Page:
The Village

Named after Thomas Hughes’ alma mater in England, Rugby was originally conceived as a class-free, agricultural community for younger sons of English gentry and others wishing to start a new life in America.

At its peak in the mid-1880s, some 300 people lived in the colony. More than 60 buildings of Victorian design graced the townscape on East Tennessee’s beautiful Cumberland Plateau. By 1900 most colonists had left for other places, but we are fortunate that enough folks remained in Rugby to ensure that it survived to present day. Please read more about the fascinating history of Rugby under the heading History of Village.

Today Rugby is both a living community and a fascinating public historic site run by Historic Rugby offering visitors a museum, historic building tours, lodging, stores and a full service restaurant. Many original buildings still stand, nestled between the Big South Fork National Recreation Area and the Rugby State Natural Area, surrounded by rugged river gorges and historic trails. Historic Rugby has been open to the public since 1966 and is nationally recognized by the National Trust for Historic Preservation.

Nestled among tall pines and oaks just south of the Big South Fork National Park, lies Historic Rugby, Tennessee; a British-founded village whose Utopian dream of a better life in America has never quite died. This is the story of the Rugby Colony- an aspiring Utopia.

British author and social reformer Thomas Hughes, famous for his classic novel  Tom Brown’s Schooldays, dedicated the Rugby Colony amid great fanfare on October 5, 1880. He envisioned this new community as a place where those who wished could build a strong agricultural community through cooperative enterprise, while maintaining a cultured, Christian lifestyle, free of the rigid class distinctions that prevailed in Britain.

The idea for the colony grew out of Hughes’ concern for the younger sons of landed British families. Under the custom of primogeniture, the eldest son usually inherited everything, leaving the younger sons with only a few socially accepted occupations in England or its empire. In America, Hughes believed, these young men’s energies and talents could be directed toward community building through agriculture. The town site and surrounding lands were chosen in part because the newly built Cincinnati-Southern Railroad had just completed a major line to Chattanooga opening up this part of the Cumberland Plateau.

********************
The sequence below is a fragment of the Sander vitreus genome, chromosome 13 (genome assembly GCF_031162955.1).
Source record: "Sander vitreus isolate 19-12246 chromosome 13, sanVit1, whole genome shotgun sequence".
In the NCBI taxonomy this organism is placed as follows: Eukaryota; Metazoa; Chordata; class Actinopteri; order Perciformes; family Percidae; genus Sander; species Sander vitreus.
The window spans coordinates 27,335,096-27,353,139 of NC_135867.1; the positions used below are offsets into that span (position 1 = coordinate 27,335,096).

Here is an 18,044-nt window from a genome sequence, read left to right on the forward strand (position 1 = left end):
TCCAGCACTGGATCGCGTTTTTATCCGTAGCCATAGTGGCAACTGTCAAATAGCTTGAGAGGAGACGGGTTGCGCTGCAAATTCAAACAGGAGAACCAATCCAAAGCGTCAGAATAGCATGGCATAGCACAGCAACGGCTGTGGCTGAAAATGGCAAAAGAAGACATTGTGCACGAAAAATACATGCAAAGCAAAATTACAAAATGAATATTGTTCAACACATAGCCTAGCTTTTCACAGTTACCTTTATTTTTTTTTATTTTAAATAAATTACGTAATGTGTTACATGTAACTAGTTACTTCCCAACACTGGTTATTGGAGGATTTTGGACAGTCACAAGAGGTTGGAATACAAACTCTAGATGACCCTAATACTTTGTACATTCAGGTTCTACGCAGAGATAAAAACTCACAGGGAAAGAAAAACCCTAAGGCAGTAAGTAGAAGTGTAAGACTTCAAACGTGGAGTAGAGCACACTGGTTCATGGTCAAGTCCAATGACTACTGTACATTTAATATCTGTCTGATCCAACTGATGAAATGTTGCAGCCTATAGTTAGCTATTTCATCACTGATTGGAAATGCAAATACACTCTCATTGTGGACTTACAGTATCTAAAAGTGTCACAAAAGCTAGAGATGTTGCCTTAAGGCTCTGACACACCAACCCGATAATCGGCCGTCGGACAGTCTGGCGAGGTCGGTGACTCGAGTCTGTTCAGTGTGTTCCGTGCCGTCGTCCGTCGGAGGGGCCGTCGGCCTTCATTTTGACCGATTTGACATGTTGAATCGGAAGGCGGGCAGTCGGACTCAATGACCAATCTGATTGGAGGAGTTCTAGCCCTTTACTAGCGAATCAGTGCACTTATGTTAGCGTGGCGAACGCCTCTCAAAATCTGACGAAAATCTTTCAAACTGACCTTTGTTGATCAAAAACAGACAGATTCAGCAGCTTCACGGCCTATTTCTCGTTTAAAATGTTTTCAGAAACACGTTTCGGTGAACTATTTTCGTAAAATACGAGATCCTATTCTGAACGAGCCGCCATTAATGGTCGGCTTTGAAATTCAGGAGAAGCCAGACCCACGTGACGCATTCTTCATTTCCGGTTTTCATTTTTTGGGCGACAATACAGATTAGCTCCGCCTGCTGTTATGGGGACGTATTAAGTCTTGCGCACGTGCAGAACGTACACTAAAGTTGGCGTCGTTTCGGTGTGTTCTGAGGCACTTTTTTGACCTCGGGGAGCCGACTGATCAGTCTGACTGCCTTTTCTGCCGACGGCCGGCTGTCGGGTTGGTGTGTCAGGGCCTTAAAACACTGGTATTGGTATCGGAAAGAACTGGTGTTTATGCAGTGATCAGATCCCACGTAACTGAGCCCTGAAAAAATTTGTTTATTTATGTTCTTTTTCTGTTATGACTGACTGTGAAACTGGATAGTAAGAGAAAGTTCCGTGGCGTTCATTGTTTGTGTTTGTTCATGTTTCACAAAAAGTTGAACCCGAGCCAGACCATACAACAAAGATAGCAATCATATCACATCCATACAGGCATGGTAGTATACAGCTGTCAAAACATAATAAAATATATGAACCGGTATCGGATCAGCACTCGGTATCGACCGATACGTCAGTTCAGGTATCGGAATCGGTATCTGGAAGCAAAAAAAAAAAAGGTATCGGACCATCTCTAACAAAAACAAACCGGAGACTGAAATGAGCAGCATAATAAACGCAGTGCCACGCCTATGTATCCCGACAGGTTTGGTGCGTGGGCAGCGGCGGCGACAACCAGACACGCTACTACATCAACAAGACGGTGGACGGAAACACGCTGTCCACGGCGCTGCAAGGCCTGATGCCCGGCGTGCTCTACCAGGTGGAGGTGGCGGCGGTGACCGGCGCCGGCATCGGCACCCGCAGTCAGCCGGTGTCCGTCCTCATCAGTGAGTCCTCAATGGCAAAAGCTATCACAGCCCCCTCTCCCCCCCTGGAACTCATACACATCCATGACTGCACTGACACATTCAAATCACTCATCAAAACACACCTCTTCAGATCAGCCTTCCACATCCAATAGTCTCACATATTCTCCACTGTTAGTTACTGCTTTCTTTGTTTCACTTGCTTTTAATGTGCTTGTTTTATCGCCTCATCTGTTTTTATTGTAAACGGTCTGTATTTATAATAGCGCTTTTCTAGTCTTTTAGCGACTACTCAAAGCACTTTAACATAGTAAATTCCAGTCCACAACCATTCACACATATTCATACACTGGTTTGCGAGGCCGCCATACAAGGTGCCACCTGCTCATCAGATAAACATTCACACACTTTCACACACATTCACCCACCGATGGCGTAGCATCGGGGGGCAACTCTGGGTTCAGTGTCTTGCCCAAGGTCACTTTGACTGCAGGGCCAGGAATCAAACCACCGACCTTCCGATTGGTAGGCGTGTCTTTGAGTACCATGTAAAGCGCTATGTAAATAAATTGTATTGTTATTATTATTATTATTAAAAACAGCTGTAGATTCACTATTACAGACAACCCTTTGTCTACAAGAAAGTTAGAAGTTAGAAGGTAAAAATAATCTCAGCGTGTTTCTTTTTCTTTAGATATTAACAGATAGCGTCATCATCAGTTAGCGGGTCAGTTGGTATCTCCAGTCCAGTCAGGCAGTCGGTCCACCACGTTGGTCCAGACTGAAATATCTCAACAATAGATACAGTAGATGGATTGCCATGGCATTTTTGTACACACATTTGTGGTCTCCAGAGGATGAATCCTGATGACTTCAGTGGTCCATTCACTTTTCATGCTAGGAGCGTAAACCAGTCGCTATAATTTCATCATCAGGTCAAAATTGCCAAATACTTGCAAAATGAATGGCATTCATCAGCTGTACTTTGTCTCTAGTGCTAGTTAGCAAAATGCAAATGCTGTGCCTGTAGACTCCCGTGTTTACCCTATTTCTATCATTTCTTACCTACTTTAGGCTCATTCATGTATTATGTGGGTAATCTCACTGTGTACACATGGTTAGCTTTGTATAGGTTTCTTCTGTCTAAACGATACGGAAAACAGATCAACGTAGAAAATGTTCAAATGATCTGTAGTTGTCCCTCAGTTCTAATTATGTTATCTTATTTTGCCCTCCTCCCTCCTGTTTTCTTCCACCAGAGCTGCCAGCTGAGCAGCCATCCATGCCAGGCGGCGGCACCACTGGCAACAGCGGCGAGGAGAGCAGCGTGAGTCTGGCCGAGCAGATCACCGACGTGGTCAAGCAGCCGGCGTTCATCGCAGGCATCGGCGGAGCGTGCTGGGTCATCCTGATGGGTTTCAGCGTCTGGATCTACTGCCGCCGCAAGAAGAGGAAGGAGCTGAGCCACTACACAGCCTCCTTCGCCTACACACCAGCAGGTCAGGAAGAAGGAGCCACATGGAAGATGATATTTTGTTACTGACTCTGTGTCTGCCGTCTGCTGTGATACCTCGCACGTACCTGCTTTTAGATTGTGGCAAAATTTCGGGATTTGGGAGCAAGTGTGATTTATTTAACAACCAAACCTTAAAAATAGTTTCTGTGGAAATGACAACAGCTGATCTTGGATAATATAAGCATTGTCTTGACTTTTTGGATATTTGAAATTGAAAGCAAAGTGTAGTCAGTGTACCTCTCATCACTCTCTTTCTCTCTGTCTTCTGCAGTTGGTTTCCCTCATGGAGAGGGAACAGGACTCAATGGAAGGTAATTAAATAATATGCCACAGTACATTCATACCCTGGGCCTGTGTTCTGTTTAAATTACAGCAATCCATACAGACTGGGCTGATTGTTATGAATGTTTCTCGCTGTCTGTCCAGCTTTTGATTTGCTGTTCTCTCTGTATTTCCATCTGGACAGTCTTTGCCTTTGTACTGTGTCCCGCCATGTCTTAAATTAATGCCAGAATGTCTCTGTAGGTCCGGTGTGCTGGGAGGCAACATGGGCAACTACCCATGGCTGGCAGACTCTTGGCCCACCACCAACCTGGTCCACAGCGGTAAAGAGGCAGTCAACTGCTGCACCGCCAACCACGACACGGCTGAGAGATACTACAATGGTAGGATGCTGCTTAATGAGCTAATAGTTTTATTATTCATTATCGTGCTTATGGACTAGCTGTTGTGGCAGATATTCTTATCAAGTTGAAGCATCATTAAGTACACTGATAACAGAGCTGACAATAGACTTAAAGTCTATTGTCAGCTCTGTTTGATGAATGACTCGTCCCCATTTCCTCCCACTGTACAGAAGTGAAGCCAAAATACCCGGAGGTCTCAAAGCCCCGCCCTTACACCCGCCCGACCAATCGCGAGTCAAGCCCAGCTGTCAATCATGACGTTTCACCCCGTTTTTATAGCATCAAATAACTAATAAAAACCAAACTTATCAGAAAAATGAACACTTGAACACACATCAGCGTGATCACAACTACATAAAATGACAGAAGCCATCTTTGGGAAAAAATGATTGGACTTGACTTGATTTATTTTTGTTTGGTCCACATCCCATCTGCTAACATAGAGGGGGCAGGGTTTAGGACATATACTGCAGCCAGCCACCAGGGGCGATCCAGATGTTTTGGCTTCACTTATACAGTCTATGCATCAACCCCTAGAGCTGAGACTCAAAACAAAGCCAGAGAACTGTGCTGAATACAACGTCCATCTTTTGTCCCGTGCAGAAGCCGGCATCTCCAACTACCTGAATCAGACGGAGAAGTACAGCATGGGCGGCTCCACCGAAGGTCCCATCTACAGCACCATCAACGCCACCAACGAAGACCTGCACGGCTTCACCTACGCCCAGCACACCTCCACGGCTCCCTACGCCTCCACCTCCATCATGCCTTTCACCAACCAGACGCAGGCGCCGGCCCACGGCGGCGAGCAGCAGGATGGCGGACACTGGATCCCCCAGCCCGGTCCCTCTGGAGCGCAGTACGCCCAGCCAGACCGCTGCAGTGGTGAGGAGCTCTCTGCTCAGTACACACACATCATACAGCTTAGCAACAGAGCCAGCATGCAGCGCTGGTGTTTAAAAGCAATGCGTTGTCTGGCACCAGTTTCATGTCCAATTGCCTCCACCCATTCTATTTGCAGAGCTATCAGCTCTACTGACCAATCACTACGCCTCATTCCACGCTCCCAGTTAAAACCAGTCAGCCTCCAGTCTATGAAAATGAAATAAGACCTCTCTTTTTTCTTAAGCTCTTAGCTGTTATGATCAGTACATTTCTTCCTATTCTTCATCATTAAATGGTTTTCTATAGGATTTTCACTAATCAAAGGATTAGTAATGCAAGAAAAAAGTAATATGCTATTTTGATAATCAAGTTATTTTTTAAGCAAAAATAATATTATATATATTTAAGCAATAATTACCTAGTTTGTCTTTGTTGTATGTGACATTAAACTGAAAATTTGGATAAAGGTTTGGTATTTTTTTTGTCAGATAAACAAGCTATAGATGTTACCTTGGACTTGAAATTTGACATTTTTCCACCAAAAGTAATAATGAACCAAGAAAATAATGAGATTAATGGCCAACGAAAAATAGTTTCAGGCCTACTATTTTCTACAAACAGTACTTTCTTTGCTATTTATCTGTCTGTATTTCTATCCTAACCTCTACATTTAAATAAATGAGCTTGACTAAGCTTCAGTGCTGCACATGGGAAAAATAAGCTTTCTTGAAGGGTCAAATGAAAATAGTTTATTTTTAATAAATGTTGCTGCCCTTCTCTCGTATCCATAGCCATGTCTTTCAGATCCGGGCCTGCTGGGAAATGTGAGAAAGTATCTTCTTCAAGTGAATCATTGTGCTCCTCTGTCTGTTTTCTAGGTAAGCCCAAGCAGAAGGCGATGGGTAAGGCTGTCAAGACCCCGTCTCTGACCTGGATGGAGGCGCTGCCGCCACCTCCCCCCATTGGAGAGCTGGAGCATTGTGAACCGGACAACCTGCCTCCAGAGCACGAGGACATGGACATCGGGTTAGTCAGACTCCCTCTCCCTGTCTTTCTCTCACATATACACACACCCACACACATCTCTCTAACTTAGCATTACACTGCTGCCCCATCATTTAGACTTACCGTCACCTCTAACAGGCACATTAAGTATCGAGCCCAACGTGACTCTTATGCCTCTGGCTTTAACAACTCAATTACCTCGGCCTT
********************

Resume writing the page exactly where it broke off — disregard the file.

During the 1880′s, Rugby both flourished and floundered, attracting wide-spread attention on two continents and hundreds of hopeful settlers from both Britain and other parts of America. By 1884, Hughes’ vision seemed close to becoming a thriving reality. An English agriculturalist had been employed to help train new colonists. Some 65-70 graceful Victorian buildings had been constructed on the town site, and over 300 residents enjoyed the rustic yet culturally refined atmosphere of this “New Jerusalem.” Literary societies and drama clubs were established. Lawn tennis grounds were laid out and used frequently. Colonists and visitors enjoyed rugby football, horseback riding, croquet and swimming in the clear flowing rivers surrounding the town site. The grand Tabard Inn, named for the hostelry in Chaucer’s Canterbury Tales, soon became the social center of the colony. The Thomas Hughes Public Library, with thousands of volumes donated by admirers and publishers, was the pride of the colony. Rugby printed its own weekly newspaper.  General stores, stables, sawmills, boarding houses, a drug store, dairy and butcher shop were all in operation. During this heyday period two trains a day ran to Cincinnati, providing a link to goods, services, and entertainment for the Rugby colonists and the town’s many visitors. Press in both America and Europe carried frequent updates on the colony’s progress and problems.

But a typhoid epidemic, which claimed seven lives in 1881, did nothing for the colony’s utopian image or its credit rating. In addition, financial troubles, land title problems and unusually severe winters gradually brought about Rugby’s decline. The Tabard Inn burned in 1884, its replacement meeting the same fate in 1899.  Thomas Hughes – whose aged mother Margaret Hughes, his brother Hastings and niece Emily, lived in Rugby during its early years – managed to spend only a month or so each year in the colony. He poured more than $75,000 of his own money into the effort to build the community in the wilderness. But in spite of Rugby’s obvious problems and failures, Hughes never gave up hope for the colony’s future. In a letter to some of the remaining settlers shortly before his death in 1896, Hughes wrote poignantly: “I can’t help feeling and believing that good seed was sown when Rugby was founded and someday the reapers, whoever they may be, will come along with joy bearing heavy sheaves with them.”

By 1900, most of the original colonists had left, many for other parts of America. Though Rugby declined, it was never deserted. Individual residents, some children of original colonists, struggled over many decades to keep its fascinating heritage alive, its surviving buildings and lands cared for and its story told.